In our last post about the FTLOP Video Gallery we featured a vintage film clip from the archives of British Pathé and asked readers to identify the quinta where the film was taken. Surprisingly, no one volunteered a guess – we thought certainly that many of our readers would spot the view of the junction of the Tua and Douro Rivers with the railroad bridge across and clinch it there.
At the time of the film clip – 1936 – the quinta was owned by what was then known as Cockburn Smithes. In the early 20th century no Port shipper had a higher reputation for superb Vintage Ports than Cockburn’s (look up Cockburn's in our Tasting Note Database for evidence of the quality and longevity of those wines), so it is not surprising that one of their quintas should have been chosen to feature in this film. In the 1930’s John Smithes was conducting some of the first experimental plantings of selected grape varieties at Tua, and Cockburn’s subsequently became one of the great proponents of Touriga Nacional and went on to make extensive plantings of this grape at all its properties throughout the rest of the 20th century.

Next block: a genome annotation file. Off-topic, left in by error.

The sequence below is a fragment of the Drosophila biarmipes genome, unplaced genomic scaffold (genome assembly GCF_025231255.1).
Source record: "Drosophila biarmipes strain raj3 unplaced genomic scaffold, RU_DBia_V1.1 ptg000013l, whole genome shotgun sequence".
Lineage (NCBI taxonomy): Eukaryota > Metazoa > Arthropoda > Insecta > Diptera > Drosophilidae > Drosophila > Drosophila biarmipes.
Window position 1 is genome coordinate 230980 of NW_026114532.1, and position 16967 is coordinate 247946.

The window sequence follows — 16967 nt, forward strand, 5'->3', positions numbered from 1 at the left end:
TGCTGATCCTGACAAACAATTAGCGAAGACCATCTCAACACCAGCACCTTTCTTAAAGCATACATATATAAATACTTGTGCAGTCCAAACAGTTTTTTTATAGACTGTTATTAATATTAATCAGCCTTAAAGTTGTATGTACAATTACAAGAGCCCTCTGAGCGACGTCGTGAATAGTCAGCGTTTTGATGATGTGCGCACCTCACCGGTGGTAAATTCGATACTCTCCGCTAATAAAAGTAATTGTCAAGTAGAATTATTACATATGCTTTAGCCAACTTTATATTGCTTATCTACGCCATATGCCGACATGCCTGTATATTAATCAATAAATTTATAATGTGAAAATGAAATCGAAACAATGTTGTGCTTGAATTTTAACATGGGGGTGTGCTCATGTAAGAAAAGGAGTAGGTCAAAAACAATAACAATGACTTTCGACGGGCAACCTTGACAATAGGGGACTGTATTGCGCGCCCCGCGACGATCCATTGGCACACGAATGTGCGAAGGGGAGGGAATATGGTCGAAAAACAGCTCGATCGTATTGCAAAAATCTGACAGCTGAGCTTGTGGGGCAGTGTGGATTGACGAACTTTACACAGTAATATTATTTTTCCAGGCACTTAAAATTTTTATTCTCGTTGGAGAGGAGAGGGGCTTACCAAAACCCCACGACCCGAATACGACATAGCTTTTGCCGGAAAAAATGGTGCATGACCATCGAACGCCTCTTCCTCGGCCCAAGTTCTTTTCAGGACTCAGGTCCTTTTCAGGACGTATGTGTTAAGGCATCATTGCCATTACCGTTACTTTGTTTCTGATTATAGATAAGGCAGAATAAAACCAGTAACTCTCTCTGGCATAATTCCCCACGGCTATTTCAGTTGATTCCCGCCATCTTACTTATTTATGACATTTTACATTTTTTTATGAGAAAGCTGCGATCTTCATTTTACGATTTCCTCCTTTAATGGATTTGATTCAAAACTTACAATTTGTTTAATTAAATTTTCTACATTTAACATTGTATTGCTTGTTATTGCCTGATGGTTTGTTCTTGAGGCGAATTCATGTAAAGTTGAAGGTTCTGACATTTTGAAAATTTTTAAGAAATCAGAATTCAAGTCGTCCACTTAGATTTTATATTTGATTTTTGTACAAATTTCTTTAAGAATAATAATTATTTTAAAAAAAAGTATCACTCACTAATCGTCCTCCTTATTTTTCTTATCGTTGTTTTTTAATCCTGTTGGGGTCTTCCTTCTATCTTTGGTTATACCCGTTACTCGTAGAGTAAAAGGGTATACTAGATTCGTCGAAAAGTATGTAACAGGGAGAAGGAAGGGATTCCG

Below are comparisons of stills from the film with photos taken in and around Quinta do Tua, which is now owned by Symington Family Estates and contributes its wines to Graham's ports. Particularly interesting is the view of the river, before the Douro was dammed. In 1936 you could see clearly the rocks which made passage by barco rabelo – the flat-bottomed river boats used for bringing the wine down to Gaia – so perilous in that stretch of the river, giving nearby Quinta dos Malvedos its name, which might be translated as “evil ways.” The modern view, taken during harvest 2012, shows the river a bit low after two years of drought and you can see clearly where the water is disturbed by the rocks just below the surface.
Though taken from a different angle, the house at Tua is clearly recognisable from the lovely wrought iron balcony and the stonework around the doors and windows of the armazen – the cellar – below.
Finally, the skyline of the walled vineyard as viewed from lower down the hill, has not changed – even to the olive trees still standing along the crest of the hill to the right.